Guaranteed to Bleed is the 2nd in the Country Club Murders series. I am enjoying this series sent in the 1970s. I just love the whole nostalgic feel to it as well as the mystery and the writing. In this installment, Ellison stumbles across a dying boy. She makes it her mission to uncover the girl he professed his love to in his dying words, so she can deliver the message. Themes of mental illness and child abuse in the 1970s when things were dealt with much differently. Good perhaps not quite cozy mystery read.
A Side of Murder is the first in a new cozy series set in New England. A somewhat disgraced chef returns home to a small town to her inherited property and dog. Her first night out at her new restaurant review job, she finds a body floating in the water behind the restaurant. From then on she is immersed in the mystery, involving developers, restaurants, blackmail and murder. A well done cozy mystery. I will read another in this series.
A Fine Fix, Beachfront Bakery: A Killer Cupcake, A Fiesta Burger Murder, and Mousse and Murder were all okay cozy mystery reads for me.
A mixture of library and gently used books here. If I had to pick a favorite of these it would be Death by Committee. This is the first in a new series. Abby McCree has inherited her Aunt’s house and property in Washington and relocated there. She also seems to have inherited her Aunt’s pretty substantial responsibilities to the community in terms of volunteer positions and duties and a dead body buried in the backyard. This was a fun read and even though I figured it out the who and why relatively early on I still enjoyed it and plan on reading another in the series. Great escapist reading.
Sugar and Vice is the second in the A Cookie House Mystery series. I really liked the first one and this was really good as well. A body is found and for a moment it seems like it might be a good thing, yo ho ho and a dead man’s chest and all that, but alas no. Kate and Maxi work together, while also running their business and mingling within the currently pirate crazy community. A twist of an ending is seen here. A fun cozy read.
The Solace of Bay Leaves is set in Seattle and is book 5 in the Spice Shop Mystery Series. This book seems to be tying up some loose ends and I probably wouldn’t recommend reading it if you had not read others in the series. A new crime seems to be tied to previous case because of a single gun. Pepper has connections to both of them. The case has a historical family component that has to be uncovered by digging into the past. Maybe uncovering things people don’t want to look at to deeply. This was a really good series, this was perhaps not the strongest book in the series.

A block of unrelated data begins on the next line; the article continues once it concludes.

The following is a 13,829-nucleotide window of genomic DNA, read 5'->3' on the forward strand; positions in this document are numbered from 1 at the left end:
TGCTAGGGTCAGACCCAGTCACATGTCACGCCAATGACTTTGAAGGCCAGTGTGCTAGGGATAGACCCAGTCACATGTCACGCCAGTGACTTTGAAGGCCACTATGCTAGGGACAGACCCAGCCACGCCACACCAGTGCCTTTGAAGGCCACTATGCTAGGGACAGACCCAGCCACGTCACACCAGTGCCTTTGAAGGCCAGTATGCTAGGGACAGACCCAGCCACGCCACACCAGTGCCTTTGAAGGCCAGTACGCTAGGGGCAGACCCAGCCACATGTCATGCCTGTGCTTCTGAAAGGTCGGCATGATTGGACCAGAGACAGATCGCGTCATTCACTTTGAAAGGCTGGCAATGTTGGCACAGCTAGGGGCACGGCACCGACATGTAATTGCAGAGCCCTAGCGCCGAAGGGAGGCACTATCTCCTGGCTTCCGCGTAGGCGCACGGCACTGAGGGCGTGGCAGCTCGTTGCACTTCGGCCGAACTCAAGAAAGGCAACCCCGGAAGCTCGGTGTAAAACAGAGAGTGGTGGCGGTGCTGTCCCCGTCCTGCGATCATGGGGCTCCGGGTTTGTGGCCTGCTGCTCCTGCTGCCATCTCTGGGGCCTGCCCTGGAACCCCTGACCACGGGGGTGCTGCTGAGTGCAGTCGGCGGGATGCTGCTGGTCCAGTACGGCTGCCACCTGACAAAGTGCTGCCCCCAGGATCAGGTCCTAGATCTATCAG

Murder with Oolong Tea is part of the Daisy’s Tea Garden Mystery series. A tea party is held at the local high school and one of the staff dies. She is a particularly controversial staff member, who is loved and hated by various members of the faculty and students past and present. Daisy digs into her background in an effort to determine which one of her multitude of enemies would go so far as to kill her. There is also a side plot involving Daisy’s daughter and a new “troubled teen” best friend. This was an okay cozy mystery for me, but I will admit I’ve not read others in the series so I am not invested in the characters.
Blood Never Dies is a DI Slider mystery, so a police procedural. I picked this up completely on impulse. There was a whole shelf of these at the library. I’d never heard of them. Turns out this is book 15 in the series. The mystery involves a suicide that isn’t. A victim with no form of ID. The investigation takes them from a flat in a rather seedy neighborhood, to a porn studio, to a landed gentry’s home. Slider and his team painstakingly work to identify the victim and reconstruct the crime and motive. This felt a little dated to me and I was surprised when I flipped to the beginning of the book and checked the front cover and it was only published in 2012. I am not sure if I would read another or not.
Dying on the Vine is book 3 in the Gourmet Detective series. This one is set in Provence as the Gourmet detective investigates vineyards and possible fraud. A death due to a local species of wild boar, airborne bee hive attacks and various other shenanigans abound. All long the way there is an abundance of wine and food. This one is a bit of a stretch and not as strong a book as the first in the series.